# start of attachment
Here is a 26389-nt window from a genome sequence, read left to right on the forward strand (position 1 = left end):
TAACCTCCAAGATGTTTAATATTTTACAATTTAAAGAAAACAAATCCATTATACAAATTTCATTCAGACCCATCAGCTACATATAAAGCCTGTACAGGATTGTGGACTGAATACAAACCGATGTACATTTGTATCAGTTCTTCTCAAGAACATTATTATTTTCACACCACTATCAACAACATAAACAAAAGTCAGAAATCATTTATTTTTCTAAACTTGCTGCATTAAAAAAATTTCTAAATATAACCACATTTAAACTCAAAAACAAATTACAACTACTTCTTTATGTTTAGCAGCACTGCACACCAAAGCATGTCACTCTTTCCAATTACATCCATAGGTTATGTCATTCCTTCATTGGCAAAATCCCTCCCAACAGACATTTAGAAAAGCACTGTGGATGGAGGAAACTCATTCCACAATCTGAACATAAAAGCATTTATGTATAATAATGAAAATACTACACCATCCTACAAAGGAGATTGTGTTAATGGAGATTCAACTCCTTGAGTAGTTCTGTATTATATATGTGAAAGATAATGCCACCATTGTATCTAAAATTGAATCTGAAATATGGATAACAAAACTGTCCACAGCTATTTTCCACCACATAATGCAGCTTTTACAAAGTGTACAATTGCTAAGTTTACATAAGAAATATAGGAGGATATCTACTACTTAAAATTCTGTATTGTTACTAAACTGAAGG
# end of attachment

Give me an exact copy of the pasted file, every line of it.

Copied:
Here is a 26389-nt window from a genome sequence, read left to right on the forward strand (position 1 = left end):
TAACCTCCAAGATGTTTAATATTTTACAATTTAAAGAAAACAAATCCATTATACAAATTTCATTCAGACCCATCAGCTACATATAAAGCCTGTACAGGATTGTGGACTGAATACAAACCGATGTACATTTGTATCAGTTCTTCTCAAGAACATTATTATTTTCACACCACTATCAACAACATAAACAAAAGTCAGAAATCATTTATTTTTCTAAACTTGCTGCATTAAAAAAATTTCTAAATATAACCACATTTAAACTCAAAAACAAATTACAACTACTTCTTTATGTTTAGCAGCACTGCACACCAAAGCATGTCACTCTTTCCAATTACATCCATAGGTTATGTCATTCCTTCATTGGCAAAATCCCTCCCAACAGACATTTAGAAAAGCACTGTGGATGGAGGAAACTCATTCCACAATCTGAACATAAAAGCATTTATGTATAATAATGAAAATACTACACCATCCTACAAAGGAGATTGTGTTAATGGAGATTCAACTCCTTGAGTAGTTCTGTATTATATATGTGAAAGATAATGCCACCATTGTATCTAAAATTGAATCTGAAATATGGATAACAAAACTGTCCACAGCTATTTTCCACCACATAATGCAGCTTTTACAAAGTGTACAATTGCTAAGTTTACATAAGAAATATAGGAGGATATCTACTACTTAAAATTCTGTATTGTTACTAAACTGAAGG